Hometown: Gay, Ga.
B-T: R-R. Ht.: 6-2. Wt.: 195. Birthdate: Oct. 3, 1986.
College Commitment: Georgia.
Scouting Report: Pope began to emerge as a prospect as a junior when he led East Coweta to the state 5-A finals, where his team lost to Rockies draftee Dexter Fowler and Milton High. Pope joins Egan, Phillips and Sebastian, as well as lefty Nathan Moreau and righthander Ben Jeffers, in a potentially potent Georgia recruiting class. Phillips is unlikely to come to school, but Pope, Egan and Sebastian were all 50-50 in their likelihood of becoming Bulldogs. Pope’s greatest attribute is his frame, a body that looks like a corner outfielder in the big leagues right now. He has pro makeup to go with a pro body, working as hard on his game as any prep in the state. Pope has work to do, though, because while he has good hands, he swings and misses too much and lacks much of an approach at the plate. His instincts leave something to be desired. His arm is adequate and probably better suited to left field.
11. MITCHELL BOGGS, rhp (National rank: 161) School: Georgia.
Hometown: Dalton, Ga.
B-T: R-R. Ht.: 6-3. Wt.: 215. Birthdate: Feb. 15, 1984.
Last Drafted: Never.
Scouting Report: Boggs’ physical nature was evident in high school, when he was a football/baseball star. He committed to play baseball only at Georgia, then had regrets and transferred to Chattanooga (which doesn’t have a baseball team) to play football in the fall of his sophomore year. After playing in three games as a quarterback (he rushed three times for nine yards), he returned to Georgia as a sophomore to focus again on baseball. Boggs hasn’t been consistent as a baseball player, struggling to throw consistent strikes, but took off as a closer late in 2005 for the Bulldogs. Boggs has topped out at 94 mph and sits in the 90-93 range. He’s still raw due to his inexperience in baseball, leaving his secondary stuff short, and he is still learning how to compete. His stuff and size, though, should make him the first player drafted off a disappointing Georgia team.
12. JEREMY SLAYDEN, of (National rank: 173) School: Georgia Tech.
Hometown: Murfreesboro, Tenn.
B-T: L-R. Ht.: 6-0. Wt.: 196. Birthdate: July 28, 1982.
Last Drafted: Athletics 2004 (18)
Scouting Report: Slayden has had little good luck on the field since bursting on the scene as a freshman in 2002, when he helped Georgia Tech reach the College World Series by hitting .348-18-66. He has hit just 20 home runs in the last three years since then, struggling with injuries and working to harness his extreme uppercut swing. Slayden missed all but nine games in 2004 with a right shoulder injury that required surgery, and the injury has cost him significant arm strength. Once a right fielder with at least an average arm, Slayden has shown a below-average arm this season, and scouts aren’t sure how much it will come back in the future. His swing evokes comparisons to Jeromy Burnitz, though Slayden is less athletic and a poorer defender at the same stage. He’s also been slowed by an ankle sprain this spring, and he had surgery in early May to remove a cyst on his right foot, which might end his season. Slayden’s above-average lefthanded power once seemed to fit toward the back of the first round. Now he should go in the fourth to sixth round.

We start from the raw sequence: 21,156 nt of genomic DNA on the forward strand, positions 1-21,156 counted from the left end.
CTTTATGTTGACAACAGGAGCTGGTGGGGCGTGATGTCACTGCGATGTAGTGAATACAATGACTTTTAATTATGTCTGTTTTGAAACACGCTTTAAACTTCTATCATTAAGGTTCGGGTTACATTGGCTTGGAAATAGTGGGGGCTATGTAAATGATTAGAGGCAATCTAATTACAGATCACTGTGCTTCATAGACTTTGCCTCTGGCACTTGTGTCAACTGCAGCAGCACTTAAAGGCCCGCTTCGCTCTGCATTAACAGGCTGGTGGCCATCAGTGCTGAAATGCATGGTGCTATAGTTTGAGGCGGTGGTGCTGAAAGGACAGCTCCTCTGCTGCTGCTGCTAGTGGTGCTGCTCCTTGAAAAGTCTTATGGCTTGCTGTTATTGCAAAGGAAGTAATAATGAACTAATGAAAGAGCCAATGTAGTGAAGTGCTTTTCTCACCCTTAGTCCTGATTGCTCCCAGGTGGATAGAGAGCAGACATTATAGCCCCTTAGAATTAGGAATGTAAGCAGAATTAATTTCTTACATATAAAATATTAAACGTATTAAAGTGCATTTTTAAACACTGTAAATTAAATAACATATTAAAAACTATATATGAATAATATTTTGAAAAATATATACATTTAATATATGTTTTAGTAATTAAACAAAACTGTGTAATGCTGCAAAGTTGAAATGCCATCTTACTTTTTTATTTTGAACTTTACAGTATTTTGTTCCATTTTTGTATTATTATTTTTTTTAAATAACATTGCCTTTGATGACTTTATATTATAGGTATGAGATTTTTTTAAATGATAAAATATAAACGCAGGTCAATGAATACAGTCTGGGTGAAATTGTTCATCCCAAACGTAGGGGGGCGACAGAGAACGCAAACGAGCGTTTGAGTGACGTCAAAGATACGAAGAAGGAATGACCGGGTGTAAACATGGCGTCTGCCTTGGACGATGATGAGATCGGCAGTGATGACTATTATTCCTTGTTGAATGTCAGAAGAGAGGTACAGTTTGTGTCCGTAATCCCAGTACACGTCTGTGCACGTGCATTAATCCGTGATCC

OTHERS TO WATCH
(Numbers in parentheses indicate rank in Georgia)
Disappointing Bulldogs Have Plenty Of Talent
While Georgia went to the College World Series last year, it struggled to a 12-17 record in the Southeastern Conference this season, good for 11th place in the 12-team league. The Bulldogs should still make a strong impact in the draft, especially on the mound. Aside from Boggs, three other Georgia pitchers should be drafted highly, starting with LHP Will Startup (14) and the only pitcher on the staff who throws harder than Boggs, RHP Bo Lanier (13). RHP Michael Hyle (15) also should be a first-day draft.
Startup was throwing in the low 90s with a power slider at times late last season, but his stuff has been a grade lower this year as he pitched without the same adrenaline rush he got in the postseason. His most attractive traits are his competitiveness (which some scouts say was better last year) and durable arm, which got a workout in a dual starting/relief role this spring. Startup’s rough junior year could lead to come back for a shot at redemption as a senior. Lanier got lots of looks last spring as a sophomore-eligible, but he hasn’t improved since then. His breaking ball and changeup remain unremarkable, but his quick arm continues to pump 95-96 mph. He’s also considered motivated to sign after struggling this season, as is Hyle, a fourth-year junior and Tommy John survivor who uses a steady diet of high-80s sinkers to pound the strike zone. Senior RHP Sean Ruthven (38), son of ex-big leaguer Dick Ruthven, also could be a budget senior sign on the draft’s first day if teams are satisfied with his recovery from 2003 labrum problems. His velocity tops out in the upper 80s, with a solid-average curveball being his best pitch.